All of these regions host big races that essentially serve as the major lead ups to the Kentucky Derby. These include the Florida Derby, Arkansas Derby, Louisiana Derby and Santa Anita Derby. Winners of these races have routinely won the marquee challenge at Churchill Downs.

To put all this in to perspective, American Pharoah was a 3/2 favorite well ahead of the Kentucky Derby. Oddsmakers actually release futures odds for the race from November through April. In short, nobody expected him to lose.

This year, the picture isn’t as clear. This is everything you need to know about the contenders for this year’s 2016 Kentucky Derby and the fascinating stories behind each, territorial rivalry.

NYQUIST VS. MOHAYMEN – The Two Best Kentucky Derby Horses

Nyquist would win the Breeders’ Cup Juvenile in convincing fashion and suddenly become the favorite to win the 2016 Kentucky Derby early on. Oddsmakers pegged him as an early 9/1 favorite to win the derby back in November.

Training for the Kentucky Derby is no easy task. Horses must venture down something called the “Kentucky Derby trail”, which is a series of prep races. Each race gives the top-four finishers a certain amount of points. Win two or three of those and you’re pretty much book your ticket to Churchill Downs in May.

Knowing how talented Nyquist is, his handlers’ (a collective term for the trainers, owners and jockey) pointed the two-year old champion down an interesting pathway.

Nyquist chose to compete first at the San Vicente Stakes, a throw away race on the winter schedule that doesn’t actually qualify as an official Kentucky Derby prep race. It seemed like an odd choice, and though he won the race decisively, it didn’t do much to invigorate the horse betting crowd that had seemingly forgotten about his talent.

Horse racing is all about “what have you done lately”, and Nyquist essentially taking five months off with one meaningless race tucked in there sort-of sent off red flags. Nyquist’s absence on the derby trail allowed other horses to steal the spotlight.

Nobody did that better than a horse named Mohaymen who began competing in stakes races right after the conclusion of the Breeders’ Cup. From November through February, Mohaymen would barnstorm the circuit with four impressive wins. Everyone loved his pedigree and his trainer is the world renowned Kiaran McLaughlin. He suddenly became the 7/2 odds on favorite to win the Kentucky Derby according to the oddsmakers.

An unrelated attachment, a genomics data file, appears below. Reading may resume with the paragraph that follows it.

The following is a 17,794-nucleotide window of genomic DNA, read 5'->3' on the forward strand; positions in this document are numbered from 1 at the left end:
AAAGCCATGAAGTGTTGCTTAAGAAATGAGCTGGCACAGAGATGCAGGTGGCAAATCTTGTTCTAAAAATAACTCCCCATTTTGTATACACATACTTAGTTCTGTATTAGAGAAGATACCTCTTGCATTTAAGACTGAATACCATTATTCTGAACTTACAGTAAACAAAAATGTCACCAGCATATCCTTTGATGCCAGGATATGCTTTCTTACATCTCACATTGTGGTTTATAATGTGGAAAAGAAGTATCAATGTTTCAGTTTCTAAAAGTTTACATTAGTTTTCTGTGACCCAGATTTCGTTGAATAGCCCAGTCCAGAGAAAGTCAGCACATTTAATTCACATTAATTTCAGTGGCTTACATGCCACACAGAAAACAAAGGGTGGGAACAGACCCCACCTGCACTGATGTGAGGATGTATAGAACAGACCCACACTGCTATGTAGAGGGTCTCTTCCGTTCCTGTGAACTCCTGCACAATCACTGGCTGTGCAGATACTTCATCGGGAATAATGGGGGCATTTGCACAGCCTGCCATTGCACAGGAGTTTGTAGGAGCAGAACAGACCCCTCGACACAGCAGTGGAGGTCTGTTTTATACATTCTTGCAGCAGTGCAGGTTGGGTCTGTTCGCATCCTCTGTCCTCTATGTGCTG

The crazy part was that Mohaymen and Nyquist’s handlers had already determined that the Florida Derby would be their final prep race, so the two were inadvertently booked for a mega race well before the derby. That race was run this weekend, with Mohaymen booked as the 4/5 favorite over Nyquist’s 3/2 odds.

The ending was phenomenal as Nyquist dusted Mohaymen and the field down the stretch, showing of the talent and ability that we all saw back in October. Suddenly, Nyquist re-emerged as the favorite at the Kentucky Derby. His odds are back down to around 3/1 while backers remain faithful to Mohyamen, who holds 8/1 odds currently.

The derby rarely has two favorites, but this year it does and that’s what makes it so endlessly fascinating. Nyquist won the first face-off between the two. Can he hold off the rest of the field? Because that field deeper than it’s been in decades.


Mohaymen and Nyquist were making their presences known on the east coast in well known tracks like Gulfstream (Florida), Aqueduct (New York) and Keeneland (Kentucky). But two other horses were stationed out west, and one of those was considered a real threat to beat either of them.

That horse is named Mor Spirit. Trained by the absolutely legendary Bob Baffert, Mor Spirit was considered the best race horse on the west coast and as he began to peak in to his three-year season, he seemed untouchable. A lot of bettors were logging money in on Mor Spirit, who has had floating odds that have hovered around 12/1 to win the Kentucky Derby in the futures market.